Monthly Archives: March 2016

The street of the fading trade

Xin Yee Chong reports that the street markets are disappearing from a famous Dublin 8 street.
As the weekend approaches, the street of trading was filled with crowds of people, with stalls set up everywhere selling a huge variety of items. Chatter and haggling sounds couls be heard everywhere on the street, with the air filled with the smell of bread… Read more »

Ghost of Ed Sheeran haunts Whelan’s

Peter Comiskey recently spent a disappointing night listening to would-be singer-songwriters at Dublin’s famous venue.
Your reviewer was looking forward to his first night in Whelan’s, a pub known for live music. As an avid music listener, he anticipated having a good night out and maybe even discovering some up-and-coming talent. But it was to prove a naïve anticipation. On Whelan’s… Read more »

Christmas cheer?

Jordan Sweeney asks us to spare a thought for the people who are on the other side of the bar at Christmas and throughout the year.
It’s December, Saturday night, 11.30 p.m., in Temple Bar. Christmas music is playing, drinks are flowing and people everywhere are sitting in bars embracing the Christmas spirit, right? Well, there is an isolated group of people not feeling overly festive: the bar staff. Christmas is supposed to… Read more »

The ‘Gaybourhood’ of Dublin

Ryan O’Neill reports on one of the trendiest neighbourhoods for Dublin’s young gay men and women.
Dublin – home to rebellions, political and social movements, visionaries such as Joseph Plunkett, Irish nationalist, and Nell McCafferty, civil-rights campaigner. Dublin has become a diverse, culturally open and accepting city. Among its many qualities, flaws, sublime architecture, and of course its prominent history, Dublin has… Read more »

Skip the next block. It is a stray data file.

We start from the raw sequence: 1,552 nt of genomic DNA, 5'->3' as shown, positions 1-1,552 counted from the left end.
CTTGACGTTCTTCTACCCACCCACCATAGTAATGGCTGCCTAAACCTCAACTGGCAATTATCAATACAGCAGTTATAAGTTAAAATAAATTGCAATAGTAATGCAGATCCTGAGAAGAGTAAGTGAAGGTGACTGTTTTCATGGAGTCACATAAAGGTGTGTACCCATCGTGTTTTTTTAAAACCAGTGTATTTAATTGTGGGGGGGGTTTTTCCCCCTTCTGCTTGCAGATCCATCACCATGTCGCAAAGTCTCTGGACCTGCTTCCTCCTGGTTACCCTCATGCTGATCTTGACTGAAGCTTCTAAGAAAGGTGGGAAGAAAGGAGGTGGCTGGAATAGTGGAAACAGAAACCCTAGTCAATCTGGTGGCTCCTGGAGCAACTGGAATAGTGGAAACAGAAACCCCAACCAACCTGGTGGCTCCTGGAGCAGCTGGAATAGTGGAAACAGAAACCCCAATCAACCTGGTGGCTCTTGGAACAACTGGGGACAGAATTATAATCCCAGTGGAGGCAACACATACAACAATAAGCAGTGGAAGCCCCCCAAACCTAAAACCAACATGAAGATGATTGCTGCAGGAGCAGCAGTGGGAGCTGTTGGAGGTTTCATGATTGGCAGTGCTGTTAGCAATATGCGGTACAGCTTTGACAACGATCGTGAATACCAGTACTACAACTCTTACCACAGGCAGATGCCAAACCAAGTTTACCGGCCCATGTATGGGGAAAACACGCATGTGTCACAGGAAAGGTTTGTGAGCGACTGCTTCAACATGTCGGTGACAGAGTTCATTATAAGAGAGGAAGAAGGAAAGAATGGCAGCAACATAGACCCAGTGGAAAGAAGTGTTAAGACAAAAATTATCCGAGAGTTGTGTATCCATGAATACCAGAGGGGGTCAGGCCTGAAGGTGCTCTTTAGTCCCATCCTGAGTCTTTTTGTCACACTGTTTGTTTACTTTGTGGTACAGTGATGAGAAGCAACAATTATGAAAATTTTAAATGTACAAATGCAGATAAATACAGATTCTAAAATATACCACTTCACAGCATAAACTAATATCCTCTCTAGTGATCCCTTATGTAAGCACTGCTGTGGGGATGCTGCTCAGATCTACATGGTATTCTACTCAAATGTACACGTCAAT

Eating, drinking, history, storytelling in the Brazen Head

Lara Lewis reports on a night’s entertainment in what claims to be Ireland’s oldest pub.
The Brazen Head on Bridge Street in Dublin claims to be Ireland’s oldest pub, dating back to 1198. An old coach house, pretty much untouched by the passage of time, it has retained most of its 12th-century style and charm with history that is palpable… Read more »

Paddy Power court controversy, but do they see the results?

Controversial bookmaker Paddy Power have caused outrage and brought laughter with their stunts but do they see the results that they need, asks Seán Ryan.
Paddy Power have become one of the biggest bookmakers in Ireland and Britain through a collection of offers for new customers, a massive social-media following (1,432,854 likes on Facebook and 545,000 followers on Twitter) and, of course, their controversial marketing campaigns. The company prides itself on… Read more »

The Mediterranean migrant crisis: Inside the LÉ Eithne

Harry Manning talks to an Irish naval officer who has returned from a migrant-rescue mission.
Since May 2015, thousands upon thousands of migrants have been rescued by Irish Naval Services in the Mediterranean. The process of saving these unfortunate people and the impact it has had on the men and women putting their own lives at stake in these harrowing… Read more »

SUSI grant inequality in private colleges affects many students

Noor Saleh spoke to students who are not eligible to receive a third-level grant because they attend a private college.
Imagine getting into the college you desire but missing out on all of the events and trips and days off because the cost of education is the millstone around your neck. Even worse, you have to find a part-time job during the weekend during the… Read more »

Dance poetry of death and darkness

Bruno Theodoro reports on a new form of dance-theatre in Ireland.
How would dance based on poetry about the death and the darkness be performed? A very peculiar theatre-dance form was born after World War II in a shattered Japan. Tatsumi Hijikata, a dancer who did not fit in either classical or modern dance, crafted the origins… Read more »

Searching for truth in existence

Danielle Maldonado speaks to a Hare Krishna monk about his faith.
It is a wet Saturday, weather for wearing wellingtons and trying to avoid having your umbrella broken by the power of the wind. This reporter is on her way to Abbey Street, to meet and interview a Hare Krishna monk. The meeting place is Govinda’s, the… Read more »